Lung cancer takes the lives of more women than breast, ovarian and uterine cancers combined. Women respond better to treatment for lung cancer and live longer than men who are in the same stage of the disease, but the numbers are still grim.
According to the American Cancer Society, more than 70,000 American women die of lung cancer in a typical year. And more than 103,000 women are usually diagnosed with the disease annually.
Lung cancer facts:
- Lung cancer is the second most common cancer among white, black, Native American and Alaskan women. It is the third most common cancer among Asian and Hispanic women.
- Studies show that two thirds of nonsmokers with lung cancer are women.
- One in 16 women gets lung cancer.
- Black women are more at risk than white women.
- Eighty-five percent of those with lung cancer die from it.
- Few reliable screening tests are presently available for early detection.
- New treatments have doubled the cure rate over the last 30 years.
Women are affected differently
Lung cancer kills more people than any other cancer. It is most common among men, but women are catching up. Lung cancer rates among men have become lower over the years, but the rates among women have grown. The reason? More women began smoking.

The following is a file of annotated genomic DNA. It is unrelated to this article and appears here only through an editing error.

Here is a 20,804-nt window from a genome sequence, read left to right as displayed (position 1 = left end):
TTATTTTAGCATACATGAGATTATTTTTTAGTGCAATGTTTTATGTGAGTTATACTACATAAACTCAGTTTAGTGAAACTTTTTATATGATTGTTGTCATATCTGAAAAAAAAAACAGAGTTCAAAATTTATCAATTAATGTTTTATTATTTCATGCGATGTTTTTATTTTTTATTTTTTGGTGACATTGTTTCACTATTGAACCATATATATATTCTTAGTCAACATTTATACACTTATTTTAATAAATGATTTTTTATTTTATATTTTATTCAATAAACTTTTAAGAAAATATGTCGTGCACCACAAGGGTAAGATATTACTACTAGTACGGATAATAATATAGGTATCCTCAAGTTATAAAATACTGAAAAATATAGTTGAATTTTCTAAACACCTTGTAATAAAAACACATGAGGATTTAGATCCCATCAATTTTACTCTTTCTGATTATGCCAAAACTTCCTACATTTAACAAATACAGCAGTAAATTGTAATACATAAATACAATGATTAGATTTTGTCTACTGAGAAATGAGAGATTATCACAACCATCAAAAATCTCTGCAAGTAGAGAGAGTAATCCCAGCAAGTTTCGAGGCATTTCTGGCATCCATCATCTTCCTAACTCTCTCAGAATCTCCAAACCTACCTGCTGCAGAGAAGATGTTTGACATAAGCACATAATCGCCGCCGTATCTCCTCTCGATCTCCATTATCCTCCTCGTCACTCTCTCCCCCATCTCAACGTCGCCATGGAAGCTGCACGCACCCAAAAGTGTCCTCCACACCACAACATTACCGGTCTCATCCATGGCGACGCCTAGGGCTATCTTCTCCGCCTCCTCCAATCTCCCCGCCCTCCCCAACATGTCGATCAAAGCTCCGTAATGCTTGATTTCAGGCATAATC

Men and women appear to have different risk factors for lung cancer. Women also seem to get different types of lung cancer. They often develop adenocarcinoma, the most common type. This type of cancer is less related to smoking and is most often seen in young people, women and people who have never smoked.
Men are more likely to develop squamous cell carcinoma, which has more symptoms. These symptoms make it easier to detect.
Causes of lung cancer
Smoking causes 87 percent of lung cancer deaths. Switching to light or low-tar cigarettes doesn't make a difference. Secondhand smoke kills about 3,000 nonsmokers each year. Being exposed to radon, asbestos, air pollution and various chemicals can also cause lung cancer.
Lung cancer is most treatable when detected early. Talk to your doctor if you have any of the following symptoms:
- Chronic cough
- Shortness of breath
- Blood in the sputum
- Recurring pneumonia and bronchitis
- Weight loss
- If you smoke, talk to your doctor. He or she can tell you about programs and treatment that can help you quit.
- Have your home inspected to see if you are being exposed to radon or asbestos.
- Avoid secondhand smoke. If there are smokers in your home, make them smoke outside the house. Or better yet, ask them to quit.
- Avoid any needless exposure to x-rays.
Created on 04/10/2006
Updated on 08/24/2009
- National Lung Cancer Partnership. Lung cancer in American women: facts.
- U.S. Department of Health and Human Services. Lung cancer.
- American Cancer Society. Cancer facts for women.
- Centers for Disease Control and Prevention. Lung cancer initiatives.